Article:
A spokesperson for LHIN’s home and community care support services said the vaccination status of all LHIN staff can’t be disclosed in order to “ensure we are protecting the personal health information of our employees.”

Employees self-screen for COVID-19 at the beginning of their shifts, as well as midway through the day at minimum, the spokesperson said. “If any of our employees are experiencing any symptoms, they are not permitted to visit a patient’s home.”

Dr. Anna Banerji

Dr. Anna Banerji (photo credit: Toronto Star)

Dr. Anna Banerji, a pediatrician and infectious disease expert at the University of Toronto’s Dalla Lana School of Public Health, said if institutions can’t ensure patients are treated in a safe environment, they “need to do something differently.”

“If you’re a parent of a child with a disability, it should be your right to say, ‘I don’t want to put my child at risk and have someone who’s not vaccinated come into my space and potentially infect my child,’” Banerji said. Immunocompromised children infected with COVID are susceptible to becoming very ill and being hospitalized, she added.

“People talk about privacy issues, but there are other issues here, like the right to safety and the right to life,” Banerji said.

It’s time for the province to mandate vaccines for health-care workers, especially those working with populations at high-risk of infection, she added.

“It’s not about your individual choice; it’s about that patient’s or child’s safety,” Banerji said. “If someone believes they don’t need to get vaccinated, and they’re working with vulnerable people, then they’re in the wrong profession.”

A spokesperson for the Ministry of Health said “the COVID-19 vaccine will not be mandated for Ontarians,” however the ministry “strongly suggests” people “embrace the opportunity now that four vaccines have been approved by Health Canada.”

The Ontario Medical Association, which represents the province’s doctors, and the Registered Nurses’ Association of Ontario both recently called for mandatory COVID-19 vaccination of health-care workers.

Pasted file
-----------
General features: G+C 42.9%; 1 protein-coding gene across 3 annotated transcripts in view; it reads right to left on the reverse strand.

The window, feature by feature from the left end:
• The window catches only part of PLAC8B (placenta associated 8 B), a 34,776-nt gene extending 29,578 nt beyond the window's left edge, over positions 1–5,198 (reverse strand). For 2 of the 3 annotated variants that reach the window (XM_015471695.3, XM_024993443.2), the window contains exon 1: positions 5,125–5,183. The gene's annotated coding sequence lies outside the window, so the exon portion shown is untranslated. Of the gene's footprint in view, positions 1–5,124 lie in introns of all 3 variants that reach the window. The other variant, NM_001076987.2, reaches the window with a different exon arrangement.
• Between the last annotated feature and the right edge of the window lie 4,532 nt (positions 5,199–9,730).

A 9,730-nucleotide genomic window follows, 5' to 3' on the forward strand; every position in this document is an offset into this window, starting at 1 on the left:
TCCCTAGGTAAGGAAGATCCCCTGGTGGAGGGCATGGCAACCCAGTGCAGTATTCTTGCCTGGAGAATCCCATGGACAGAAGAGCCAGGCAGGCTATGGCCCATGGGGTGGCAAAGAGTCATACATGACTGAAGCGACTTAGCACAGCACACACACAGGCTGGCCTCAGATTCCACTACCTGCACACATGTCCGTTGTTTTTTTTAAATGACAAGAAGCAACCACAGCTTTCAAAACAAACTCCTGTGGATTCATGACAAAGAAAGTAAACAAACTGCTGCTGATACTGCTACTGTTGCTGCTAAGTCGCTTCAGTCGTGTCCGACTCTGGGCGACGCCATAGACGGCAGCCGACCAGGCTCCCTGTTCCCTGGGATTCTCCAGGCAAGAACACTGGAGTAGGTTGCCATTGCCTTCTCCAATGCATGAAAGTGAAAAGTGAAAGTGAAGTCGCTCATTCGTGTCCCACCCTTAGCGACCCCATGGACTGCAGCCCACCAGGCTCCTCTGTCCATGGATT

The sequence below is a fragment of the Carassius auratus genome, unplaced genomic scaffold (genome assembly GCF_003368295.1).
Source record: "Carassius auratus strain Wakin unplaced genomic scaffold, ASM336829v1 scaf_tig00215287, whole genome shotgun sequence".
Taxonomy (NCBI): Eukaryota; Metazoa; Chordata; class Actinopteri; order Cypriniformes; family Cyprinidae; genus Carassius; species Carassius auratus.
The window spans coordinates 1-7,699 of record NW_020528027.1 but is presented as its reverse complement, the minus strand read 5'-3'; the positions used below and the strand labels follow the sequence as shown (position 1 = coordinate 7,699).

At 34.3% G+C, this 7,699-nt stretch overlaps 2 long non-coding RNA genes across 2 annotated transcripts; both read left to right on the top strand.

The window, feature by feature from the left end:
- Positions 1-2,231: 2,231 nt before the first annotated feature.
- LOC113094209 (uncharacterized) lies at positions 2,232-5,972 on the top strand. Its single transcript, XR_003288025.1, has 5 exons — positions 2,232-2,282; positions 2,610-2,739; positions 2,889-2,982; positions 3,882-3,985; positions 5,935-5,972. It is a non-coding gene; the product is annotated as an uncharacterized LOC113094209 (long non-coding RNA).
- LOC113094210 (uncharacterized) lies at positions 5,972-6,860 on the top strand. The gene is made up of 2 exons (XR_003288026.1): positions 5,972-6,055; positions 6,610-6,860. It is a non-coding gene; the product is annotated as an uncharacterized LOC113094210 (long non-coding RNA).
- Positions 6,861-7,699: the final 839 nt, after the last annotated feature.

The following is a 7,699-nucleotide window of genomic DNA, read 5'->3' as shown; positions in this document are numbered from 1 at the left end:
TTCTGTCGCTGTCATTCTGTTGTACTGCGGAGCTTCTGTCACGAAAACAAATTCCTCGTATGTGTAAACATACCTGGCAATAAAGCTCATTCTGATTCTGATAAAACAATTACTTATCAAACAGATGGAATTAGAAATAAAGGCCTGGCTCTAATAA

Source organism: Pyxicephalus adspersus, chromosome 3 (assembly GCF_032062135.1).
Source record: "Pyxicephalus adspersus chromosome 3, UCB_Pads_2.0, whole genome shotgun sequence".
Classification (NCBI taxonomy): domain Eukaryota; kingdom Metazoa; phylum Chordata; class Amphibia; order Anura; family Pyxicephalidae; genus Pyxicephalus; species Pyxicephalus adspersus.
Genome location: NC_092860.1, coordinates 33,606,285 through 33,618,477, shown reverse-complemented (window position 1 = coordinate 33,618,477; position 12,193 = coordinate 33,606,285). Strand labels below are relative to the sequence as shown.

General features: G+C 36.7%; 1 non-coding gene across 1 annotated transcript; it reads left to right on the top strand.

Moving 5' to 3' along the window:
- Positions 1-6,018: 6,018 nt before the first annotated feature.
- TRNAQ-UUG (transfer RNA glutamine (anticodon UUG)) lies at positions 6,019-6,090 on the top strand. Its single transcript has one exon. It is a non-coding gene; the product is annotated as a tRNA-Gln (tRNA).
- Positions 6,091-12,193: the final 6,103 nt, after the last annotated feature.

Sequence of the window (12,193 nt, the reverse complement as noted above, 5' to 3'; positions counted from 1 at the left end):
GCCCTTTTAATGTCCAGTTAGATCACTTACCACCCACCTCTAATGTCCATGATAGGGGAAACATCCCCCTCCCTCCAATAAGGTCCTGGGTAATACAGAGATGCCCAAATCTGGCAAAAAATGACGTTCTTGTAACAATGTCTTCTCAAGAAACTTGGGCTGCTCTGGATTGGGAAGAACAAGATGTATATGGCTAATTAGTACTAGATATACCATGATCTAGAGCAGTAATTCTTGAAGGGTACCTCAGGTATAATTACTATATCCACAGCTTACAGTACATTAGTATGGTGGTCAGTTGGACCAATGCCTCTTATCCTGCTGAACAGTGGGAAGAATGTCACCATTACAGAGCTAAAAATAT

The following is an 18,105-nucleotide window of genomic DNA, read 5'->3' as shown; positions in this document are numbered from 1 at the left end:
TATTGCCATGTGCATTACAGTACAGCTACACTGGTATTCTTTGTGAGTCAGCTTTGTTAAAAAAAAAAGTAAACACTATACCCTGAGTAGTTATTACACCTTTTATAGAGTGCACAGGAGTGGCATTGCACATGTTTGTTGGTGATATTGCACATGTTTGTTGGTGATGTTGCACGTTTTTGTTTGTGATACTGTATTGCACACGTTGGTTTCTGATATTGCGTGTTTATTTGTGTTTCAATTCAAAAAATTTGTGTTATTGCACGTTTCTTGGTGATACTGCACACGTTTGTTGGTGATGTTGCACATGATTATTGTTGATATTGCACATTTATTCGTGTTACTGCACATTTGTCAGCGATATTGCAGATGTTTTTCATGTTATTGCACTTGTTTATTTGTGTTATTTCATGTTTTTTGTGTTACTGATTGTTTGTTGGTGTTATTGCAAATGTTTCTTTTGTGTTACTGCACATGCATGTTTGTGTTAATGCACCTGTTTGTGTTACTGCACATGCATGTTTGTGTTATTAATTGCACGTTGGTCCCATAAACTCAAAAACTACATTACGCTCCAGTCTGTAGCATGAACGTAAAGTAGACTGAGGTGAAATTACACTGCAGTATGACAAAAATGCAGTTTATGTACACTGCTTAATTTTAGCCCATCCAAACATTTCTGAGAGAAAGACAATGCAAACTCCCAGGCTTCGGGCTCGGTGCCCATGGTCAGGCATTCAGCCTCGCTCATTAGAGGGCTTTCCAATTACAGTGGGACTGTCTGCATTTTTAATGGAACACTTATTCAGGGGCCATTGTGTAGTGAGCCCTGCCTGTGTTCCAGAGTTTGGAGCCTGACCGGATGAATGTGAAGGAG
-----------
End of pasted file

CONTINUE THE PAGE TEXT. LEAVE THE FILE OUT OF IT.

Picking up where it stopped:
Mairead Cavanagh’s son requires 24-7 “eyes-on care.” Maleek, 13, breathes through a tracheostomy tube in his neck. He has an open airway, and a gastric feeding tube in his stomach, as well as an implanted central line in his chest for intravenous access. He also requires full-time nursing in order to attend school.

Cavanagh, 47, is part of a family-managed home-care program, which means she can bypass agency services and hire health-care workers directly. That gives her the ability to ask potential home-care nurses to disclose their vaccination status informally.

School nursing contracts are not family managed; they’re provided by agencies through the LHIN in co-ordination with the Toronto District School Board. The LHIN has informed Cavanagh they can’t guarantee a school nurse would be vaccinated, and she’s not permitted to request that information. Maleek’s classmates all have physical disabilities, making them a very high-risk group.

Maleek Cavanagh

Maleek Cavanagh (Photo courtesy of Toronto Star)

“My son is very medically fragile … things like a cold or pneumonia or the flu could be potentially life-threatening,” Cavanagh said. He’s been fully vaccinated, despite the short-term toll the first dose had on his health.

For the past year and a half, Maleek has been out of school due to hospitalizations, surgeries and COVID closures. And with the province’s school safety guidelines for the fall not yet released, Cavanagh said she feels “caught between a rock and a hard place.” School is “critical” for Maleek, because he has access to occupational therapy, physiotherapy, speech and language therapy. She wants him to benefit from those services.

“I won’t sugar-coat it. I don’t want my son to die at school because a health-care provider isn’t vaccinated,” Cavanagh said. “We’re fighting, fighting, fighting … it never even occurred to me that I would have to ask for his nurses to be vaccinated, that it wouldn’t just be the standard.”

She said “it’s utterly one-sided” that patients’ health information is shared and distributed freely within the circle of care, yet parents can’t expect “even a modicum of basic standardization of vaccines” for formally registered health-care providers.

“I have people that come into my home, adjust the heat, break dishes and equipment. It’s not easy. This illusion that health care and privacy somehow go hand in hand is just nonsensical,” Cavanagh said.